January 14th, 2019

How To Get A Refund On An Overdraft Charge}

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Submitted by: Robbie T. James

Overdraft charges are a relatively modern phenomenon. Rewind to about a decade ago before the advent of overdraft protection programs. At that time, banks did not charge overdraft fees. Instead, if you wrote a check that was too big, it would just bounce. Sure, you would be charged a bounced check fee (which admittedly could be quite high) but you didn’t have the frequency of overdraft fees that so many people see today showing up on their checking account statements.

Notably, it is not just the overdraft protection programs themselves that cause the problems we have with overdraft fees today: it is the combination of debit cards and overdraft protection programs that is the culprit in our collective overdraft problems. Like overdraft programs, debit cards are a relatively-recent invention by the banking industry.

The reason why:

debit card + overdraft protection program enrollment = deadly combination for bank customers is that when you have both through your checking account, your bank will actually allow you to make a charge at a store, gas station or other merchant even if your bank account balance is too low to support the charge at that time. In other words, instead of denying the debit charge, your bank will honor it – and then charge you a fee for doing so. And, these fees can range from $25 to $35 per overdraft in the case of many national banks.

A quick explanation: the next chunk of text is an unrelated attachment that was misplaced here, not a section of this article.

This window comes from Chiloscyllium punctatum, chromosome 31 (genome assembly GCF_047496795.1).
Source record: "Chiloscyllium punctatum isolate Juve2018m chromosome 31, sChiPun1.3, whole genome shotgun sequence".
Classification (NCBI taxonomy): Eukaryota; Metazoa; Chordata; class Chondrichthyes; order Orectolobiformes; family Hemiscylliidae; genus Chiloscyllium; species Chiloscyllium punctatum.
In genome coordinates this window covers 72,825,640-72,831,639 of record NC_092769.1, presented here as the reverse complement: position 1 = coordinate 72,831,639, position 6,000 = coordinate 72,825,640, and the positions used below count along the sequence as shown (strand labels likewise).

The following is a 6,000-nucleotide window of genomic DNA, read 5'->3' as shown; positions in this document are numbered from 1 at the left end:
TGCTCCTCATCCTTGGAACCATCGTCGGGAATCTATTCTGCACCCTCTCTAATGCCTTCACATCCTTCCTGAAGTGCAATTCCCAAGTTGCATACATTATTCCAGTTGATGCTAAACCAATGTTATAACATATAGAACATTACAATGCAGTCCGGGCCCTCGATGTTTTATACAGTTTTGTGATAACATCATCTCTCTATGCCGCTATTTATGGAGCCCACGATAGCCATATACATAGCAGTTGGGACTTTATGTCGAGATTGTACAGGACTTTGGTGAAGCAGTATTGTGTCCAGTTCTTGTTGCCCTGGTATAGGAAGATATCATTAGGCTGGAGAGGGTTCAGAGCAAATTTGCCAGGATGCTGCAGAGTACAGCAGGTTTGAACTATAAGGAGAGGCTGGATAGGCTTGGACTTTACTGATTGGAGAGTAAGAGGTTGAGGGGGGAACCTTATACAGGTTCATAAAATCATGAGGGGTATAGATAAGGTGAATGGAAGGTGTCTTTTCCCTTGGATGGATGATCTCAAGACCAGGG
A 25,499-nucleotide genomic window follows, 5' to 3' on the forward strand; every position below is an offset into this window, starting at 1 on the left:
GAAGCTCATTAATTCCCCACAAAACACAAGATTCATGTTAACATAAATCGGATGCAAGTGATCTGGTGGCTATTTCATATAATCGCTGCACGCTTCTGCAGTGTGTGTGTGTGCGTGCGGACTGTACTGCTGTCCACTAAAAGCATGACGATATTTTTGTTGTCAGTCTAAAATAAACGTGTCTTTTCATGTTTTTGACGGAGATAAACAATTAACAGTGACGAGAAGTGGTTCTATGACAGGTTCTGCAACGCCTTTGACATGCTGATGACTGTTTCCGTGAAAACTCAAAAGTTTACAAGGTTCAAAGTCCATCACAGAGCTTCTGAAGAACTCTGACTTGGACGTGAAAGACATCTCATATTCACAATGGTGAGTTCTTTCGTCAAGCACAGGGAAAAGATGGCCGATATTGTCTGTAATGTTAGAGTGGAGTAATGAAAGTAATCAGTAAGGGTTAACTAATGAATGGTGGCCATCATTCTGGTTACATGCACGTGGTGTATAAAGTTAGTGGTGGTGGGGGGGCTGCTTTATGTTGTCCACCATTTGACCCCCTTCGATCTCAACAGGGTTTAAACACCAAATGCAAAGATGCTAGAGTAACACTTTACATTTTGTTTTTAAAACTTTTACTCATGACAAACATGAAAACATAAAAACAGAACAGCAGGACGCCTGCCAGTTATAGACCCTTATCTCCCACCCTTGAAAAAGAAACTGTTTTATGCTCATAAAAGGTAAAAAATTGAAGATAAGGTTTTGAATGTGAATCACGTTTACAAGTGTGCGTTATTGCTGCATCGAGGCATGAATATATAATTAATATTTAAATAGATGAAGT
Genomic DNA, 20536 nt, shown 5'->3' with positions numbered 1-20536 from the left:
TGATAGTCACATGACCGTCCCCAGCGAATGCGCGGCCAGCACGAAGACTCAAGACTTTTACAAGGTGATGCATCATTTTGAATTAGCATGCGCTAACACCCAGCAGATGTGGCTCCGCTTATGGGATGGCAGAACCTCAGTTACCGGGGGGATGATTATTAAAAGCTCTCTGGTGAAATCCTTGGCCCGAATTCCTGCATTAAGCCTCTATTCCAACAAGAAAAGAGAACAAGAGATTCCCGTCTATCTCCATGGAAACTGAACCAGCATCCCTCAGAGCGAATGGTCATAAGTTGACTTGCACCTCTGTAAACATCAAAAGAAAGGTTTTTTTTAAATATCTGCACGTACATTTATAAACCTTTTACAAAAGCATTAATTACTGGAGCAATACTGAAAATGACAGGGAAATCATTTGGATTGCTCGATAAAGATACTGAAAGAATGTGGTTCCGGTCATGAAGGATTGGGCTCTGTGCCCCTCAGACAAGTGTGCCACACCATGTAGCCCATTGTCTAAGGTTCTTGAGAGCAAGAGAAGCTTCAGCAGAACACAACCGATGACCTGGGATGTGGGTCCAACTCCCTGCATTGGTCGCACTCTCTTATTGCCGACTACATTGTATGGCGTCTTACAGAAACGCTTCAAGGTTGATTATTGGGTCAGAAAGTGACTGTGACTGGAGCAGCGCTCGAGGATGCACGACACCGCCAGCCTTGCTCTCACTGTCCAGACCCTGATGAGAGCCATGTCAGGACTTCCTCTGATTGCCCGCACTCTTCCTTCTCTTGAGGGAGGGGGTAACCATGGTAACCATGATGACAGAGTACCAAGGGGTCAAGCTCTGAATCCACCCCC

Even particularly responsible bank customers who carefully keep an eye on their purchases and check their account balances regularly can run into problems. It’s likely that you have had at least one overdraft charge in your lifetime. In fact, you may have had multiple charges within the last month alone! And, just 3-4 charges can add up to a $100 in fees.

Banks, of course, are interested in maintaining the status quo as far as overdraft fees are concerned. That’s because these charges bring in about $30 billion per year in the United States alone. So, these programs are less a matter of customer “protection” (as the name implies) but rather are clearly all about bolstering bank profits.

If you are looking for how to get a refund on an overdraft charge, it won’t be easy. But, banks are more likely to refund your overdraft charges if you:

1. are able to present a rational case for why you do not deserve the pay the charges.

2. call them rather than e-mail them to dispute the charge.

3. remain polite and calm while on the phone. While you are no doubt upset about the situation given the fees you are being asked to pay, remember that this person, too, just wants to get through their day and go home. They will be reasonable if you treat them as such.

4. Be ready to relate important info like the date and amount of the transaction in question.

5. If the phone call does not work as you had hoped, ask for an address where you can send in a complaint via written letter. Remember, avoid e-mails: they are not taken as seriously. Take the time to write a letter and you will have a better chance of success.

The best alternative to spending your valuable time fighting your bank on overdraft charges is to switch banks. Few but a growing number banks now offer overdraft-fee-free checking, meaning they will not charge you an overdraft fee – even if you overdraw your account.

About the Author: For a list of non-overdraft-fee banks, check out:


. And, to find out more about banks that do not charge overdraft fees, check out:





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